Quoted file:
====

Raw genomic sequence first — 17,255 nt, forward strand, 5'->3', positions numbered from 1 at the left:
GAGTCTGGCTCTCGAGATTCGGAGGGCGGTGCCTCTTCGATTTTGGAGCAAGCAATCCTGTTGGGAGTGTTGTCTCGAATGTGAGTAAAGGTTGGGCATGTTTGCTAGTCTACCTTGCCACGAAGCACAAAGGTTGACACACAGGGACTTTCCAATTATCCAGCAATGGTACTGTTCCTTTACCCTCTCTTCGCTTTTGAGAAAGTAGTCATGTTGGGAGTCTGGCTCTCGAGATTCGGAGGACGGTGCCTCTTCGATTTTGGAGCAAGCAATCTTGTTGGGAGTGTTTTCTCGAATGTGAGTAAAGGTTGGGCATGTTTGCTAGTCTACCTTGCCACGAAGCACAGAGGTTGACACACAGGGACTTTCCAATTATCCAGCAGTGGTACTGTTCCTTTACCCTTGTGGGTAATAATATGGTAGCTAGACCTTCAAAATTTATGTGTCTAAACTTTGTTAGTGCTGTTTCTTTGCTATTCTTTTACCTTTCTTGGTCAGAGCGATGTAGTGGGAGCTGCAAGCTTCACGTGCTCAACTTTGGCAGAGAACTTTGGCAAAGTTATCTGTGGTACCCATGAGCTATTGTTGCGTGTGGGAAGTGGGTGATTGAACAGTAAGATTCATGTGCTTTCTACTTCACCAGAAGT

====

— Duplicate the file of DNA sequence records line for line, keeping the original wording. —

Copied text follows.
Raw genomic sequence first — 17,255 nt, forward strand, 5'->3', positions numbered from 1 at the left:
GAGTCTGGCTCTCGAGATTCGGAGGGCGGTGCCTCTTCGATTTTGGAGCAAGCAATCCTGTTGGGAGTGTTGTCTCGAATGTGAGTAAAGGTTGGGCATGTTTGCTAGTCTACCTTGCCACGAAGCACAAAGGTTGACACACAGGGACTTTCCAATTATCCAGCAATGGTACTGTTCCTTTACCCTCTCTTCGCTTTTGAGAAAGTAGTCATGTTGGGAGTCTGGCTCTCGAGATTCGGAGGACGGTGCCTCTTCGATTTTGGAGCAAGCAATCTTGTTGGGAGTGTTTTCTCGAATGTGAGTAAAGGTTGGGCATGTTTGCTAGTCTACCTTGCCACGAAGCACAGAGGTTGACACACAGGGACTTTCCAATTATCCAGCAGTGGTACTGTTCCTTTACCCTTGTGGGTAATAATATGGTAGCTAGACCTTCAAAATTTATGTGTCTAAACTTTGTTAGTGCTGTTTCTTTGCTATTCTTTTACCTTTCTTGGTCAGAGCGATGTAGTGGGAGCTGCAAGCTTCACGTGCTCAACTTTGGCAGAGAACTTTGGCAAAGTTATCTGTGGTACCCATGAGCTATTGTTGCGTGTGGGAAGTGGGTGATTGAACAGTAAGATTCATGTGCTTTCTACTTCACCAGAAGT